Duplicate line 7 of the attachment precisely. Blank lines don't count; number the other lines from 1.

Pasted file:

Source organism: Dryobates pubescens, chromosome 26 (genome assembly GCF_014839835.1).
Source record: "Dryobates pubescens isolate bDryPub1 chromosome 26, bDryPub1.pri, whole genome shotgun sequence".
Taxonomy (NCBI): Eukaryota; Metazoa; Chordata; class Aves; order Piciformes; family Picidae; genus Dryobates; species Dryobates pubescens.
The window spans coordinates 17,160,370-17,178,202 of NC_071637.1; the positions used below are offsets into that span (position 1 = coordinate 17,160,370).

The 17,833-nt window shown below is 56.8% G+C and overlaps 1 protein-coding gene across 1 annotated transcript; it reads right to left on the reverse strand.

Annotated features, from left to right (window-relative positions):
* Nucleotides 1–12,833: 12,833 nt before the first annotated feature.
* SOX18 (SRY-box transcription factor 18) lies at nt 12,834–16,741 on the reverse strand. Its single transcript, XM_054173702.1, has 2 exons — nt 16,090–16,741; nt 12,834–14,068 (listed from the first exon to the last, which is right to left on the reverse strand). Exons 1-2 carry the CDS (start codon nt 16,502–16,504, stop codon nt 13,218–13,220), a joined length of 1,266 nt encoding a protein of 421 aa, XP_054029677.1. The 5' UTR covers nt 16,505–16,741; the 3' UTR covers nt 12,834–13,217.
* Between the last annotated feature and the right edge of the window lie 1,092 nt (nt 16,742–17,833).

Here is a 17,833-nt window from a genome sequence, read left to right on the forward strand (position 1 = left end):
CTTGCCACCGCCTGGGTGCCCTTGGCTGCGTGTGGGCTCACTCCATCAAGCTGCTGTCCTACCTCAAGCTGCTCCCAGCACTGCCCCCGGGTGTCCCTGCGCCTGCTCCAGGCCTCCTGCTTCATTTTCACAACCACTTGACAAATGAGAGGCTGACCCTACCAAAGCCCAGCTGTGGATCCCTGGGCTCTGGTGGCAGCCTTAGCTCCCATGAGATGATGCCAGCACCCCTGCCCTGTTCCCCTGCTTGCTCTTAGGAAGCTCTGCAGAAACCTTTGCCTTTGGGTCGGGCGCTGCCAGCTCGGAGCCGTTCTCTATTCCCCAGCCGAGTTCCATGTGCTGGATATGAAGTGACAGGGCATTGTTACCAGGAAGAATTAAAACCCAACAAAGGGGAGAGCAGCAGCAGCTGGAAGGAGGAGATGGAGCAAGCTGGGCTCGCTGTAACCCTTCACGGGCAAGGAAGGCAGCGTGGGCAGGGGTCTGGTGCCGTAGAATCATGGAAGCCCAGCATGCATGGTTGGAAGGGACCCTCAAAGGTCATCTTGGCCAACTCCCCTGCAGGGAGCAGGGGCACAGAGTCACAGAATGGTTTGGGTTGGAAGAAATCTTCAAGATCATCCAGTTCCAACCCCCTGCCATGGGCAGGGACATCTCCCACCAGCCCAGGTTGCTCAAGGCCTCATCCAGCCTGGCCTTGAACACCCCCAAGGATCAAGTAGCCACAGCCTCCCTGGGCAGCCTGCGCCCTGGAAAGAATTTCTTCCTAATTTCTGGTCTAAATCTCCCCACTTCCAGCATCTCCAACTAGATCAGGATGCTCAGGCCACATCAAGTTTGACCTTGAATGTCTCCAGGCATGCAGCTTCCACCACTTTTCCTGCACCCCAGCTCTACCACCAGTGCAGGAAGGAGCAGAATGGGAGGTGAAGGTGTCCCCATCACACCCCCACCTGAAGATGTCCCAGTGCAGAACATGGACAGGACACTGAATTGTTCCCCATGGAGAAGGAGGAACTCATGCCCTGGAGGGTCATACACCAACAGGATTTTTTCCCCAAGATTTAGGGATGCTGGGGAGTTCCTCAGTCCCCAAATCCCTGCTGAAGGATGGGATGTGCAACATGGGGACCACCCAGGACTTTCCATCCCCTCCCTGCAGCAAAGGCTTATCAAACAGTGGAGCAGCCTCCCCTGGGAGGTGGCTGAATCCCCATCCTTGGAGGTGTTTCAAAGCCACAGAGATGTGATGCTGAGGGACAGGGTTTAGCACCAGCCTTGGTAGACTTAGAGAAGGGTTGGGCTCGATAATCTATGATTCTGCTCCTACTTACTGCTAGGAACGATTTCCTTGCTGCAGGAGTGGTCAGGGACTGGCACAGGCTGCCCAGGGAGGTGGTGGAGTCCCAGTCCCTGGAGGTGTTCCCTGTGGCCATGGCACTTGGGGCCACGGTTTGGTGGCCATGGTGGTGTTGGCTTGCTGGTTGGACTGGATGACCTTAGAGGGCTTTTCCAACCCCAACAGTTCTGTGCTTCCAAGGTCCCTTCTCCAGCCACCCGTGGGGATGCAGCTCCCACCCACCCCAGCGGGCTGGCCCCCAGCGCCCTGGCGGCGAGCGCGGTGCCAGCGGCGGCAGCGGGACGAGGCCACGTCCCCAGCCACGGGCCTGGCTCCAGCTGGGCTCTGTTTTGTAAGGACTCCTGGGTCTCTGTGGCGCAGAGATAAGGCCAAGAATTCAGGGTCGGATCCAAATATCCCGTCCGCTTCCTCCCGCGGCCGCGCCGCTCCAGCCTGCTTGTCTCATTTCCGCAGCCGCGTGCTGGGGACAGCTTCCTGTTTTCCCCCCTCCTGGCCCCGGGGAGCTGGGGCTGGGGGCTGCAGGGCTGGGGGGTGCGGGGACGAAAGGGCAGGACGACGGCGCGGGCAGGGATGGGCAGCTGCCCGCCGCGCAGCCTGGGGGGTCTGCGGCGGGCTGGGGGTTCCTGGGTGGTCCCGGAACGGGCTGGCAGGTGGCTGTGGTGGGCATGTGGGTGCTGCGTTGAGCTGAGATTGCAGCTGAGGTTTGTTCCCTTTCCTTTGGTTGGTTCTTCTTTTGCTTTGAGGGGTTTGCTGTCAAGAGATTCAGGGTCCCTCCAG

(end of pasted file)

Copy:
* Nucleotides 1–12,833: 12,833 nt before the first annotated feature.